Joint Development - You expressed a desire to apply Section 4(f) to park or recreation land reserved for highway right-of-way if the reserved land is managed and/or maintained with park or recreation funds. Section 4(f) application to publicly owned land is not based on the type of funds spent to manage or maintain that land. Public land reserved for highway right-of-way is considered highway right-of-way. Section 4(f) does not apply to either authorized or unauthorized temporary occupancy of highway right-of-way pending project development. Applying Section 4( f) to the temporary occupancy of this land would be a strong deterrent to State and local governments to permit such activities and would encourage these areas to be fenced off. We believe that temporary occupancy of highway right-of-way (reserved for future construction) for park or recreation should be encouraged by our Section 4( f) policy rather than discouraged.

Wildlife Management Areas (WMA) - You stated that Federal WMAs are part of the National Wildlife Refuge System and therefore are considered to be a refuge within the meaning of Section 4(f). We have revised the discussion on wildlife management areas to state that such areas would be protected by Section 4(f) where they perform the same functions as a refuge ( i.e., protection of species). As explained in answer 2A, we would, of course, rely heavily on the views of the officials having jurisdiction over these areas in determining their function.

Enclosed is a copy of the Section 4(f) policy paper (along with a summary of your position). Since we included most of your comments, we felt that it would be counterproductive to send your memo intact to our field organization along with the Section 4(f) policy paper. Consequently, we summarized your position for the major areas on which we disagree. A copy is enclosed. We appreciate the assistance you have given us in finalizing our paper.

Sincerely yours,

EUGENE W. CLECKLEY

Chief, Environmental Operations Division

APPENDIX D. LETTER TO FHWA REGIONAL ADMINISTRATORS ON CONSTRUCTIVE USE

This memorandum has been electronically scanned from the original signed by Ali F. Sevin on November 12, 1985.

U.S. Department of Transportation
Federal Highway Administration

MEMORANDUM

Subject: Section 4(f) - Constructive Use

From: Director, Office of Environmental Policy Washington, D.C. 20590

To: Regional Federal Highway Administrators Regions 1-10, and Direct Federal Program Administrator

Concern has been expressed from several State highway agencies and from several Federal Highway Administration (FHWA) offices about the results of litigation on constructive use of Section 4(f) lands. The two most notable cases are I?CARE in Fort Worth, Texas, and H?3 in Hawaii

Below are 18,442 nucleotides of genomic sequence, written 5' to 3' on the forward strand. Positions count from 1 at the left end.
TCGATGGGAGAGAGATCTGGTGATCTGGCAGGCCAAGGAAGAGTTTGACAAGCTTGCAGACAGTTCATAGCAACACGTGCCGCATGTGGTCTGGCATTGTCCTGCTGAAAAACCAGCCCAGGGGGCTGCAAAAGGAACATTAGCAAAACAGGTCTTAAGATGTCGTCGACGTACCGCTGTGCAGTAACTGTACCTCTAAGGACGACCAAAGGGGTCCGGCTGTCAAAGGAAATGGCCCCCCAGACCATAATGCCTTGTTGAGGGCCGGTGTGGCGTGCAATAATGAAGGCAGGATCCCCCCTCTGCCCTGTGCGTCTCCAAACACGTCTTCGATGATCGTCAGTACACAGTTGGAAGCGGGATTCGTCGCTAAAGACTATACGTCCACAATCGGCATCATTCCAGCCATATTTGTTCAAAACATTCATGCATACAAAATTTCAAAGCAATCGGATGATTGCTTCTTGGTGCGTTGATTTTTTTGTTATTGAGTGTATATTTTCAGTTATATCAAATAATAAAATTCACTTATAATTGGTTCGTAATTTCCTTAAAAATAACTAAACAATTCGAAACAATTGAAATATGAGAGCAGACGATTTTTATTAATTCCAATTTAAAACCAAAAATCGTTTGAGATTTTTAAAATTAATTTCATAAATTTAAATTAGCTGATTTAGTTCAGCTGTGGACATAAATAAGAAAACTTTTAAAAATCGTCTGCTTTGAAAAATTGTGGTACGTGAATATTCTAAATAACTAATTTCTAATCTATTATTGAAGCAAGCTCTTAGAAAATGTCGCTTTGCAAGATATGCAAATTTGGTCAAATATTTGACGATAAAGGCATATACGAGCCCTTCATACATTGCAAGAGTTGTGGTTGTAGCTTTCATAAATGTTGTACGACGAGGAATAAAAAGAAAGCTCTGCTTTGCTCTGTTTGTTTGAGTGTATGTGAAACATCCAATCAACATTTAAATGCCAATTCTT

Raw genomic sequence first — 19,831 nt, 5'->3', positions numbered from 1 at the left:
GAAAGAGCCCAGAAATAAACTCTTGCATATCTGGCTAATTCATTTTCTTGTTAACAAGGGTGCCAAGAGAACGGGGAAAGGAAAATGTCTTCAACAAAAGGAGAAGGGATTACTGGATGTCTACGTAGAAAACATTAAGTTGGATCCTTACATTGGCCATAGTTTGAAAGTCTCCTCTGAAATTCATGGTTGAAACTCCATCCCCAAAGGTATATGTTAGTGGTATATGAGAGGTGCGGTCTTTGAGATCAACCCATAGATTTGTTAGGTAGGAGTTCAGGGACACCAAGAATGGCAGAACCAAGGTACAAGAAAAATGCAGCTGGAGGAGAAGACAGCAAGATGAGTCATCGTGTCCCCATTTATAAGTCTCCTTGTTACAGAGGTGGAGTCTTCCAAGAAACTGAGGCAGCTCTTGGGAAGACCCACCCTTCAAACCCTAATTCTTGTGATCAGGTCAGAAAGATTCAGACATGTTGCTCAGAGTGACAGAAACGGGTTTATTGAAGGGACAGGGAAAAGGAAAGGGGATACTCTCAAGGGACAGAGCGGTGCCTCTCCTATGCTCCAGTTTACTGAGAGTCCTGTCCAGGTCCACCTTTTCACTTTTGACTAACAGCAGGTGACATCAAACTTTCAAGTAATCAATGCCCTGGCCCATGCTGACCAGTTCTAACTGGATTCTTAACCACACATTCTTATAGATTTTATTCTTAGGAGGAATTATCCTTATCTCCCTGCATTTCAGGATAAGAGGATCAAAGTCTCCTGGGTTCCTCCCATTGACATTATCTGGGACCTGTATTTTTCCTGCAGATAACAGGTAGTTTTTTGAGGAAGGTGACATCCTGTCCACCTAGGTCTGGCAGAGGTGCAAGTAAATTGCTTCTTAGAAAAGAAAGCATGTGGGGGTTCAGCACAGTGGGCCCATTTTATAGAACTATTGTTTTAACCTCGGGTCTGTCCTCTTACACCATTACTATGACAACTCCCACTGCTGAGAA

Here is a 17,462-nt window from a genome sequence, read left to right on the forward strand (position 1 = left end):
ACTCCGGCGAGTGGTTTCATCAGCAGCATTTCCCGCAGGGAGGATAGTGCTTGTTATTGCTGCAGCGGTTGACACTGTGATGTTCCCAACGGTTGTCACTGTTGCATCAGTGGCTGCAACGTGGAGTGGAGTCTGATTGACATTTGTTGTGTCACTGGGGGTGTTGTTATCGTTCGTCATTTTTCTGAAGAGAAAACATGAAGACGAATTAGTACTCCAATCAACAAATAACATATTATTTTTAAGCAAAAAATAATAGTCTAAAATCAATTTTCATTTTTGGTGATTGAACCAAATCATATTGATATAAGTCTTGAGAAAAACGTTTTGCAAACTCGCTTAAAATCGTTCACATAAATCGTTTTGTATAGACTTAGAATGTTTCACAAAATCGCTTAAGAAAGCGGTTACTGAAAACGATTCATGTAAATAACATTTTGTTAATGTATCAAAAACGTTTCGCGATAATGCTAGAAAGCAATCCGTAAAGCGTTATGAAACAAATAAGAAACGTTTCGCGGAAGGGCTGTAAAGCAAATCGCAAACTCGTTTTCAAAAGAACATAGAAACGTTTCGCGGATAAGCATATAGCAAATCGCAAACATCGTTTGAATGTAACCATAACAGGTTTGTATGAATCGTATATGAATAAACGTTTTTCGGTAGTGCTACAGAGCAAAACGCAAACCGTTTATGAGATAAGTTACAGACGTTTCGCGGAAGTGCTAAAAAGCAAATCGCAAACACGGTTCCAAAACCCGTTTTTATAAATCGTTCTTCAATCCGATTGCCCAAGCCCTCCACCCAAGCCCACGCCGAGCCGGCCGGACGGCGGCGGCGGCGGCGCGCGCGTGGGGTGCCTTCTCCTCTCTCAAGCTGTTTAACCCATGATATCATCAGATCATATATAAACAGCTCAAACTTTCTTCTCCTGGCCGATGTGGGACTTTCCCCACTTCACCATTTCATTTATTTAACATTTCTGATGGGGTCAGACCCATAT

While each of these decisions represented major setbacks for the respective projects and may present formidable obstacles from the standpoint of nationwide precedent, we believe that FHWA can construct a defensible position on the proper application of the constructive use doctrine on future projects.

The first step in the defense is a recognition that a constructive use can occur. The second step is to establish a threshold or standard for determining when the constructive use occurs. The FHWA has determined that the threshold for constructive use is proximity impacts which substantially impair the function of a park, recreation area, or waterfowl or wildlife refuge, or substantially impair the historic integrity of a historic site.

Steps 3, 4, and 5 are project specific and should be applied whenever there is a likelihood that constructive use could occur or will be an issue on a project. The third step is to identify the functions, activities, and qualities of the Section 4(f) resource which may be sensitive to proximity impacts. The, fourth step is to analyze the proximity impacts on the Section 4(f) resource. Impacts (such as noise, water runoff, etc.) which can be quantified, should be quantified. Other proximity impacts (such as visual intrusion) which lend themselves to qualitative analysis should be qualified. The fifth step is to determine whether these impacts substantially impair the function of the Section 4(f) resource or the historic integrity of a historic site. This determination on impairment should, of course, be coordinated with the public agency which owns the park, recreation area, or refuge, or with the State Historic Preservation Officer in the case of historic sites.

If it is concluded that the proximity effects do not cause a substantial impairment, the FHWA can reasonably conclude that there is no constructive use. Project documents should, of course contain the analysis of proximity effects and whether there is substantial impairment to a Section 4(f) resource. Except for responding to review comments in environmental documents which specifically address constructive use, the term "constructive use" need not be used. Where it is decided that there will be a constructive use, the draft Section 4(f) evaluation must be cleared with the Washington Headquarters prior to circulation.

ALI F. SEVIN

Appendix E. DOT Guidance on Purpose and Need (July 23, 2003).